Buildings destroyed and damaged by Hurricane Matthew are seen in Jeremie, in western Haiti, on October 7, 2016. (Photo by AFP)
As the death toll in hurricane-hit Haiti surpasses 875, tens of thousands are left homeless and the outbreak of cholera continues to claim more lives.
Latest press reports from the impoverished Caribbean island nation on Saturday point to a trail of destruction sweeping the rural areas of southern and western Haiti that were cut off by Hurricane Matthew until Friday.
More than 175 people were reported killed in villages clustered among the hills and on the coast of the country’s fertile western tip. Rural clinics overflowed with patients whose injuries, including broken bones, had not been treated since the storm struck the western hemisphere’s poorest nation on Tuesday.
A man rests on a palm tree that was damaged by Hurricane Matthew, in Jeremie, in western Haiti, on October 7, 2016. (Photo by AFP)
While a million people in the devastated southern regions of the country were in need of assistance following the destructive storm, Haiti’s capital and biggest city, Port-au-Prince, was mostly spared.
Aerial TV footage from the hardest-hit towns and villages showed a ruined landscape of metal shanties with roofs blown away and fallen trees everywhere.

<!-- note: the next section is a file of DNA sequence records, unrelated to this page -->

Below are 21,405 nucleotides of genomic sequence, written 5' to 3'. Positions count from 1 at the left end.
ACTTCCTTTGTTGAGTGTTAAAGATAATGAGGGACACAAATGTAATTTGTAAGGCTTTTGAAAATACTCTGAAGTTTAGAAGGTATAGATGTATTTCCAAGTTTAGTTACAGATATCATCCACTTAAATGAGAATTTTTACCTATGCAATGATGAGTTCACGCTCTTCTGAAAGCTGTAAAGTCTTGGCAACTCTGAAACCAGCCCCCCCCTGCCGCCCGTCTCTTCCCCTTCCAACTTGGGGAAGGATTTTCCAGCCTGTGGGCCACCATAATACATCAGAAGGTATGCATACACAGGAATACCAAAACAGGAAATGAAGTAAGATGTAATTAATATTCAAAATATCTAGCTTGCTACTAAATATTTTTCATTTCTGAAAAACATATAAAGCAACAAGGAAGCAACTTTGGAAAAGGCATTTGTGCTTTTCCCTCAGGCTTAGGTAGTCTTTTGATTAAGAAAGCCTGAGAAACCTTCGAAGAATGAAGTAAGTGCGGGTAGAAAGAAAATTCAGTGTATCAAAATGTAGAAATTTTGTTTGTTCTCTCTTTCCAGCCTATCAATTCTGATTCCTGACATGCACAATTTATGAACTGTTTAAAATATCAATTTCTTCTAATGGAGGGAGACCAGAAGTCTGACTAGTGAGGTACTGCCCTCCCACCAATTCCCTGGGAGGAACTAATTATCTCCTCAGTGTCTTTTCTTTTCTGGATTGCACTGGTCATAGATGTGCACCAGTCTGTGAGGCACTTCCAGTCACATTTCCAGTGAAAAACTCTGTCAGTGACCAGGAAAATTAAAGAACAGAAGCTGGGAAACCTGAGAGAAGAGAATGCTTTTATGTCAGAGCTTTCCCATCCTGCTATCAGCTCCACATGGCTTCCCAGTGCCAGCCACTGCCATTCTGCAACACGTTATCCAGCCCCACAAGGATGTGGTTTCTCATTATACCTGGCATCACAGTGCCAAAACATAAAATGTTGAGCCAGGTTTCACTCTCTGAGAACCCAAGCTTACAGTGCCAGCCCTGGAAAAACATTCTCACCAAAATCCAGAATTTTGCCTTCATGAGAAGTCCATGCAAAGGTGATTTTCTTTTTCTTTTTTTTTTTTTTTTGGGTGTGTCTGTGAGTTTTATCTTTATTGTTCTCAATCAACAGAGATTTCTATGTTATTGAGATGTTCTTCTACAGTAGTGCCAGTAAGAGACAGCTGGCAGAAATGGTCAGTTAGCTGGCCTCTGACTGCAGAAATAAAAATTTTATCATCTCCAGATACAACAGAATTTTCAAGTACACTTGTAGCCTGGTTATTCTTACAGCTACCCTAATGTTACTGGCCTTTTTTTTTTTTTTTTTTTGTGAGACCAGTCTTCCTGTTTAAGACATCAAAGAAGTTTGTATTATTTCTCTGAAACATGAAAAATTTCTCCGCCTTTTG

A scene of anguish greeted visitors to Jeremie, a town of 30,000 people left inaccessible until Friday, according to an AFP report which added that virtually all of the town's corrugated-iron homes have been leveled with only a few concrete buildings left standing.
"It's probably the hardest hit department and the conditions don't allow for a helicopter to land there," said Haiti’s Interior Minister Francois Anick Joseph as quoted in the report. "So we're doing our best to help those affected."
Homes destroyed and damaged by Hurricane Matthew are seen in Jeremie, in western Haiti, on October 7, 2016. (Photo by AFP)
Meanwhile, a senator from the country’s severely-hit Sud department, Herve Fourcand, also stated that several localities were still cut off by flooding and mudslides.
He said convoys were headed to other affected areas by land, sea and air, including two helicopters provided by the US military to transport 50 tons of water, food and medicine elsewhere in Grand'Anse.
According to the United Nations Office for the Coordination of Humanitarian Affairs, as much as 80 percent of crops have been lost in some areas of the country.
Furthermore, humanitarian group CARE France also announced in a statement that nearly one million people are in need of urgent assistance, adding, "They have nothing left except the clothes on their back."
Haiti sits on a hurricane path, and in January 2010 was struck by a devastating earthquake that demolished much of its capital city and left more than 250,000 dead.
Since then, the nation has been struggling to overcome a cholera outbreak.

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